In contrast to the assumptions of earlier historians, the backbone of the Frankish army was composed of rural knights, who drew their income from agriculture not urban “money fiefs.” The knights of Outremer, far from being the decadent pro-Colonial, city-dwellers of legend, were countrymen and farmers, just as they were in Western Europe. Equally significant, the Frankish settlers did not displace the local inhabitants, expelling them from their land and houses. They did not deprive them of either their land or their status. On the contrary, the documentary evidence proves that the Franks were punctilious in recording and respecting the rights of the Syrian inhabitants. Rather than displacing the locals, they built villages and towns in previously unsettled areas or, more commonly, built beside existing towns. Far from exploiting the natives as in 19th and 20th-century colonialism, the Franks co-existed in harmony with the native population.

And who were these settlers? Based on nearly complete records for a sampling of settlements it is possible to show that these settlers came from widely separated areas in the West. For example, in the town of Mahomeria 150 Frankish households were identified with heads-of-household originating in Burgundy, Poitiers, Lombardy, the Ile de France, Bourges, Provence, Gascony, Catalonia, the Auvergne, Tournai, Venice and eight other towns no longer clearly identifiable but apparently in France or Italy. The largest number of families coming from any one place was four.

This helps explain why, as Fulcher of Chartres claimed in his History, the settlers rapidly lost their ties to their “old country” and identified with their new residence. (“We who were Occidentals have now become Orientals. He who was a Roman or a Frank has in this land been made into a Galilean or Palestinian.” Fulcher of Chartres, A History of the Expedition to Jerusalem, 1095-1127, Book II.)

It also explains why the settlement of the crusader states cannot legitimately be conflated with colonialism. Colonies are established by a powerful entity (kingdom, state, city) in a distant, foreign environment for the purpose of enriching the metropolitan center. French colonies were exploited for the benefit of France; British colonies were maintained to make England richer, etc. Settlers and administrators in the colonies came from the “home country,” continued to identify with it, and enforced policies that benefited not the local region/community/population but the distant metropolis.

The crusader states, in contrast, had no “metropolis;” the leaders of the crusades came all across Europe. Nor did settlers come predominantly from a single region. More important, however, the crusader states were independent political entities, represented by independent rulers. Not until the mid-13th century, did absentee Western rulers attempt to impose their will upon the crusader states by sending administrators out to the crumbling kingdom of Jerusalem. Yet even then, they made these claims as Kings of Jerusalem, not as kings of some Western nation.

Significantly, taxes did not flow out of the crusader states into the coffers of distant European kingdoms. No one in the crusader states paid a “stamp tax” or any other duty to a European ruler. The taxes on goods passing through the crusader kingdoms, import and export duties, anchorage, salvage and all the various forms of taxation by which governments gain the revenues necessary to maintain borders, order and justice accrued to NO “Colonial Power” — but to crusader states themselves.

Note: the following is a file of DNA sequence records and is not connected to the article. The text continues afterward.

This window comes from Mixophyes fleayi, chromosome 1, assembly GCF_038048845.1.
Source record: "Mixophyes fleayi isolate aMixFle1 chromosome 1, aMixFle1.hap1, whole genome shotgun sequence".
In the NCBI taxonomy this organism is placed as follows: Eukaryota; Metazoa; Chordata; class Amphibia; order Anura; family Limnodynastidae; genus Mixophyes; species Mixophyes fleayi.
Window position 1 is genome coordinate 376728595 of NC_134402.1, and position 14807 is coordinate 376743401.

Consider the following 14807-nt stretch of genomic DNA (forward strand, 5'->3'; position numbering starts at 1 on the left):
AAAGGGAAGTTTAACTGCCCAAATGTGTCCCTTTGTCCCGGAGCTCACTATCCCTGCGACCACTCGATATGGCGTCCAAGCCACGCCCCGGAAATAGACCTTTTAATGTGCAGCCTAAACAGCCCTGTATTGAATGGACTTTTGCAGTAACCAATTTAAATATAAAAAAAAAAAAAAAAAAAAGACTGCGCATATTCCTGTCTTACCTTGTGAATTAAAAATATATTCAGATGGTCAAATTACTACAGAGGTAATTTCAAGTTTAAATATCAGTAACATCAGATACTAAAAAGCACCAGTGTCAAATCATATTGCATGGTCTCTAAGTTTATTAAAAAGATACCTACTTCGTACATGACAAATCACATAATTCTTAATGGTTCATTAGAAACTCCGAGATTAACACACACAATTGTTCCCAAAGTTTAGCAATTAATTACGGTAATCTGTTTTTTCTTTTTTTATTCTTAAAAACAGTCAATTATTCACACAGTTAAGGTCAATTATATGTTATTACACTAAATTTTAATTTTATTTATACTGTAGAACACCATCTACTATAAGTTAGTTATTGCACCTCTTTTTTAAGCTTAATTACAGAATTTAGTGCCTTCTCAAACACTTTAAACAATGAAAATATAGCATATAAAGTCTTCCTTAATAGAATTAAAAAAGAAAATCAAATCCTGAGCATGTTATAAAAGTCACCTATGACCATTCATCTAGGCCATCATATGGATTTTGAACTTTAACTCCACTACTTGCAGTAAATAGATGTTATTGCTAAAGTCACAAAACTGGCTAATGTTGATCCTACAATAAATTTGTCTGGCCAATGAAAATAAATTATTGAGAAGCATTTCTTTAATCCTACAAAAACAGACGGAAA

Indeed, for the most part, the fabled wealth of Outremer remained in Outremer, enriching the local population and elites — with the possible exception of the trading fortunes made by the Italian maritime cities. Nor were the crusader states viewed by Europeans as “under-developed” or “backward,” as 19th and 20th century colonies were viewed. On the contrary, for nearly two hundred years, crusaders and pilgrims from the West were awed by and envied the superior standards of living enjoyed by the residents of the crusader states.

In short, while the debate continues and some historians cling to the old notion of the crusader states as “colonies,” the case for this paradigm is weak and largely obsolete. Indeed, using the term “colonies” and attempts to find — or refute — parallels undermines objective research. Rather than looking for artificial similarities, we would do better to focus on fundamental research and original analysis.

[1] Ellenblum, Ronnie, Crusader Castles and Modern Histories (Cambridge: Cambridge University Press, 2007) 44.

[2] Ellenblum, 44.

The war against Emperor Frederick II was very much about local elites resisting the attempt of a European monarch to turn them into a kind of "colony" governed by alien laws (the laws of the Holy Roman Empire or Sicily). Read more in my novels set in this important conflict:

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  1. ". . . we would do better to focus on fundamental research and original analysis."

    Ahh. If only so many people weren't . . . deaf.

    Another great analysis, Professor. Keep them coming!